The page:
Kai Ryssdal: President Obama delivered a 35-minute speech to the British parliament today about the Euro-American partnership as a force for good in the world. The word “debt,” perhaps not surprisingly, was uttered exactly once, even as the European Union scrambles to contain its mounting financial crisis.
Commentator David Frum says the European debt story has some familiar American themes.
David Frum: Can’t pay — or won’t pay?
On Monday, European financial markets were rocked by new fears for the future of the Euro currency. The Euro dropped to a two-month low against the dollar. Borrowing costs are spiking not only for Greece, but also for Portugal, Ireland, and Spain. The Italian stock market dropped 3.3 percent in a day.
You can see why markets are frightened. The countries of southern Europe have borrowed enormous amounts in Euros. They must either cut spending or raise takes to pay that debt in today’s tougher economic environment. But voters erupt in protest when governments take steps to balance their budget. The TV cameras focus on the riots in Athens, but the real news is delivered at the ballot box. On Sunday, Spanish voters hammered the governing Socialist party in local elections.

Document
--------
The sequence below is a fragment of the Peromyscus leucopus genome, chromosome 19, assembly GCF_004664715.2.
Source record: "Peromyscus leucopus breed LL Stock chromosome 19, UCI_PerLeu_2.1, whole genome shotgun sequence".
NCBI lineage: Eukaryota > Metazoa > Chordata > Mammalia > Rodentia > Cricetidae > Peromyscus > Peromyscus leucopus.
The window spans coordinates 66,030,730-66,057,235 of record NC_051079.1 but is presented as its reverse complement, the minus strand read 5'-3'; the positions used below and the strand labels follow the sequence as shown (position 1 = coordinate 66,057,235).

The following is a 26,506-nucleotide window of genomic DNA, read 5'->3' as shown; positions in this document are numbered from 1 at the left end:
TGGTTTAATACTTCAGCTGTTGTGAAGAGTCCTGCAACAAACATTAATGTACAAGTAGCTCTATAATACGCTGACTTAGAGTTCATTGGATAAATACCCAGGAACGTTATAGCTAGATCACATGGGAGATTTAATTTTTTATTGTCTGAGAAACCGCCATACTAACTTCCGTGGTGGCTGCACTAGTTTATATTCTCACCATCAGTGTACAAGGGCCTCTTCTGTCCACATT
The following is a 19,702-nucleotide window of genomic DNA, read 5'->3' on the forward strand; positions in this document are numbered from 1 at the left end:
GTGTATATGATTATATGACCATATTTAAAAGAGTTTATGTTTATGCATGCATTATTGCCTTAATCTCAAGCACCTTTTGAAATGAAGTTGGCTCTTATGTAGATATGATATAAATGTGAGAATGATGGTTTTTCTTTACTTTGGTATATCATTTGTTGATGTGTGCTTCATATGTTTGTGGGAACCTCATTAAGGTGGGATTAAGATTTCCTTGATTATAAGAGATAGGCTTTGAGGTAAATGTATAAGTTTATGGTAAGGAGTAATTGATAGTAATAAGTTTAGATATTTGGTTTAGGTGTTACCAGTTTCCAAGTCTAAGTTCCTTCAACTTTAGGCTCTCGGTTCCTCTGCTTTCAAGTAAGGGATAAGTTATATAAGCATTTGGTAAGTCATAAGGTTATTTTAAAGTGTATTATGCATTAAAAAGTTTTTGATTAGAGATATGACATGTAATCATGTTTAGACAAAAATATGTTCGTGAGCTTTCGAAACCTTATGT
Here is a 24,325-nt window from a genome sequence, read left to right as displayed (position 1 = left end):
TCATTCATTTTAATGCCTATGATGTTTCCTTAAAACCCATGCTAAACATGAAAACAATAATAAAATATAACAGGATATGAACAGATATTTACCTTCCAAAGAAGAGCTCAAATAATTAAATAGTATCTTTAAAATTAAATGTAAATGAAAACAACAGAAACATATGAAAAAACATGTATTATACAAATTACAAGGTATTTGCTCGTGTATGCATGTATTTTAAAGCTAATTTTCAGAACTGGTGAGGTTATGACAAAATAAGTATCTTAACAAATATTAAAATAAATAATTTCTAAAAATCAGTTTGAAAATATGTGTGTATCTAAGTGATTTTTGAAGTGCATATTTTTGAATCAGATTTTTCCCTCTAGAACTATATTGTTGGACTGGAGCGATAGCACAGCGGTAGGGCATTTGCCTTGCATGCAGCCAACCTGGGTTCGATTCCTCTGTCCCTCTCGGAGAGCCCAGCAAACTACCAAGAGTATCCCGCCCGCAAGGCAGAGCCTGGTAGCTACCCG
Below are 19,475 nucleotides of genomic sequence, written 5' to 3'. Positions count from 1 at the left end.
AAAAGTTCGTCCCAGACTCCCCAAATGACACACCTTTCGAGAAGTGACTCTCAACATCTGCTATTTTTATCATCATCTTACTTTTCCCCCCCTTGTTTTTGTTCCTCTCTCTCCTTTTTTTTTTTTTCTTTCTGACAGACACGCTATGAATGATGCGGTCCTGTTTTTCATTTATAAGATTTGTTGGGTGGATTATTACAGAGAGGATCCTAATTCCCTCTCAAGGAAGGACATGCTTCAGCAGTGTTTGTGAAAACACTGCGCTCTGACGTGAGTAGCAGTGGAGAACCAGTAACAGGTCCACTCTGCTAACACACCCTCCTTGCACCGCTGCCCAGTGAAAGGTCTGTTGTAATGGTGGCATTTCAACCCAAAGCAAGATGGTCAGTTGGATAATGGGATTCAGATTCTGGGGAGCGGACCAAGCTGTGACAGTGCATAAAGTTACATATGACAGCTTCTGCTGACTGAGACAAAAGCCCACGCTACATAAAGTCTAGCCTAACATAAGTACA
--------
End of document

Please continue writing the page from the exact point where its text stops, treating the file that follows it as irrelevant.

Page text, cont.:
Politicians may believe in the Euro. They may want to pay their debts. But above all else, they want to preserve their hold on office. Default beckons as the easiest way out.
But it’s not just Europe, and it’s not just about the Euro.
Here in the United States, default talk is gathering too. The problem is not that the U.S. cannot pay its debts. Even now, despite all the apocalyptic talk, the debt-GDP ratio remains below the peak levels of the Truman administration.
The problem is that the United States political system cannot produce agreement on the measures necessary to service the debt and then gradually reduce it.
That’s why the debt limit was not raised this month — and why the U.S. Treasury is now scrambling to tap employee pension funds to pay bills. There are plenty of obvious budget cuts and revenue raisers at hand to reduce the U.S. deficit over the medium term. It’s not a matter of can’t. It’s a matter of won’t.
It’s common in U.S. politics to hear comparisons to Greece: “If we don’t do X or if we don’t Y.” It’s a fair comparison — but only if you understand that what we share in common with Greece is not an inability to borrow. It is an ability to govern.
Ryssdal: David Frum was a speechwriter for President George W. Bush. Today he’s the editor of Frum Forum. Next week in this space, Robert Reich. Your views whenever works for you. Send us your comments — click on this contact link.
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